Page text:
A retired environmental scientist has told a court he would "continue to break the law if that's what it takes to avert a major catastrophe" after defacing a government site to bring attention to climate issues, while a fellow protester broke down in tears as she pleaded her case.
Nicholas Orde Jamison Abel along with Lesley Michelle Mosbey and Sarah "Daisy" Edwards fronted the ACT Magistrates Court on Thursday when they all pleaded guilty to defacing public property.
The court heard the trio splashed red paint at one of the department of agriculture's signs where they assembled before conducting a protest along Kings Avenue Bridge on Wednesday.
The 77-year-old Abel, a retired environmental scientist who had worked at the ANU and CSIRO, told the court the last time he committed an offence was in 1988 in the UK when he cut a fence to a US nuclear missile base to protest against war.
"I'll continue to break the law if that's what it takes to avert a major catastrophe," he said.
"You're dealing with a government that's sold its soul to the fossil fuel industry.
"You no longer need more scientific information. It's up to citizens now. Yesterday, I was acting as a citizen and I committed a minor crime to avert a major crime just as I did in 1988."
Abel said the future was "unimaginably awful" as the world was now at a tipping point.
He said he took part in the defacing and protest for his seven grandchildren, other people and animals.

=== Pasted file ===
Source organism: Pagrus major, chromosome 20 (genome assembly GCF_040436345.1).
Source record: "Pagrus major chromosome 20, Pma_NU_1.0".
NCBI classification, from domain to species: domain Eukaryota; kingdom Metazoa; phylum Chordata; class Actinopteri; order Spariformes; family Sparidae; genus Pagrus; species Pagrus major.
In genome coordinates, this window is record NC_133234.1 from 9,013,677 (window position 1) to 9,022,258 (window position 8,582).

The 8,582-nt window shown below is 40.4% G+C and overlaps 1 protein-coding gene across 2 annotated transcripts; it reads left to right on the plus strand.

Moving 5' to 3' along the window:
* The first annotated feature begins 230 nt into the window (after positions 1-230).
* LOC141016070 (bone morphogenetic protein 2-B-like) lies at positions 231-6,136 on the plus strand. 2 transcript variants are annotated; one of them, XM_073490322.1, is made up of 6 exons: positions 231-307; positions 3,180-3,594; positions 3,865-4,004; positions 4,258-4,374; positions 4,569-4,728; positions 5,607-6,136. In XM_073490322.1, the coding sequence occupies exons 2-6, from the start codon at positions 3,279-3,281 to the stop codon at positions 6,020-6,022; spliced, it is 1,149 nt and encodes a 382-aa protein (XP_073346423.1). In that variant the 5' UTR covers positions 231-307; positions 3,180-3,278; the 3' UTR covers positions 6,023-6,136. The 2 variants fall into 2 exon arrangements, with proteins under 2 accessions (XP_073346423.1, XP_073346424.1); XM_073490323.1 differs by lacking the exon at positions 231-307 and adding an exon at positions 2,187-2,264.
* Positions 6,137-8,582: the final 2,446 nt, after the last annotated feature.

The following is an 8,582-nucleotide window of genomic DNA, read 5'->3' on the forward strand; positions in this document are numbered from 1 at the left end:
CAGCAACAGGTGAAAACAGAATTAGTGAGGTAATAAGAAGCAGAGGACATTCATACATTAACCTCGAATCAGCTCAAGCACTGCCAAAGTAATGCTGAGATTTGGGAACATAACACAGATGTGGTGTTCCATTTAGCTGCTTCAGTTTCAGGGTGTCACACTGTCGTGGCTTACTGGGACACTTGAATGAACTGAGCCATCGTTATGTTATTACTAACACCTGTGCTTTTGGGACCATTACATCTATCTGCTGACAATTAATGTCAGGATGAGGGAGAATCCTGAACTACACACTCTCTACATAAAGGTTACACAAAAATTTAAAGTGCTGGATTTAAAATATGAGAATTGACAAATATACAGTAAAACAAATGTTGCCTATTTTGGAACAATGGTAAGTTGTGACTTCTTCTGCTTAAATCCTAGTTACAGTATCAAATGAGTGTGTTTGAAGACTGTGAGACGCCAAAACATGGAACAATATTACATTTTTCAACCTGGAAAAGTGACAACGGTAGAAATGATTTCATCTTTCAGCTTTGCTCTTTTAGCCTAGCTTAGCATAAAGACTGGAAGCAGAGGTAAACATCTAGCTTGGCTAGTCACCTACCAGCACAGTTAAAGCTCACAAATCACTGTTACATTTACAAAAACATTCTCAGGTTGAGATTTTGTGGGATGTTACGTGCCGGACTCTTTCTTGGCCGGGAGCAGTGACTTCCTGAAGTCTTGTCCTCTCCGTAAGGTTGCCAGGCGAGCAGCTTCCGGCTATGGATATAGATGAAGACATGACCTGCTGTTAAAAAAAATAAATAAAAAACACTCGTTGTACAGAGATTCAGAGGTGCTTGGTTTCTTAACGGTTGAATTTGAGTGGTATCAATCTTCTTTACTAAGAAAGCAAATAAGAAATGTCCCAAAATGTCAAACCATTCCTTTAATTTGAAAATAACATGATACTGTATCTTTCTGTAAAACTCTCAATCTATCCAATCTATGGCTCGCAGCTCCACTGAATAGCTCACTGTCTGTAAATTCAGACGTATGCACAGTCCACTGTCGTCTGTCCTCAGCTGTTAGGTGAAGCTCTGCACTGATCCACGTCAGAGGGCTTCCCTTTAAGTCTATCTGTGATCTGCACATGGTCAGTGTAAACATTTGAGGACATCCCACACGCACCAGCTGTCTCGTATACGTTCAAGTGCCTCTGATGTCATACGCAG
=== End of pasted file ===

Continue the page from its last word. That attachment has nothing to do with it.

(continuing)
Fellow protester Lesley Michelle Mosbey, 59, broke down in tears and said she took part because "I have exhausted all efforts".
"We've been told by scientists that we have three to four years to make significant changes or we'll be heading for hell on Earth," she said.
"I don't have any resources, I don't have any power or influence or wealth in the world.
"All I have is this body and my freedom and I'm going to keep throwing them at the criminal justice system because it's the only thing I know how to do that's going to attract attention and wake up our country."
Mosbey, whom the court heard was medically retired after working 20 years in drug and alcohol counselling, said "the time for niceties and conventions are gone" and that she would continue to protest.
Special Magistrate Jane Campbell dismissed Abel's charge, while Chief Magistrate Lorraine Walker convicted and fined Mosbey $200.
Sarah "Daisy" Edwards, 48, was convicted and fined $100.
Ms Campbell said it was inappropriate for her to express her views about climate issues in the courtroom.
She said she accepted that both Abel and Edwards had honourable motivation in their actions and sentenced them based on the seriousness of the offending and other sentencing principles.
Ms Walker said she accepted that Mosbey was genuine in her pleas for climate action but that her defacing public property was a crime.
The court heard Mosbey is also before the court on other charges related to a previous protest.
Following the dismissal in Abel's case, supporters in court gave him a round of applause.
Two other people alleged to have committed crimes during the protest also fronted court. However, their charges still require the Commonwealth Director of Public Prosecutions' consent to prosecute.
They are scheduled to appear in court again on August 12
All defendants were self-represented in court.
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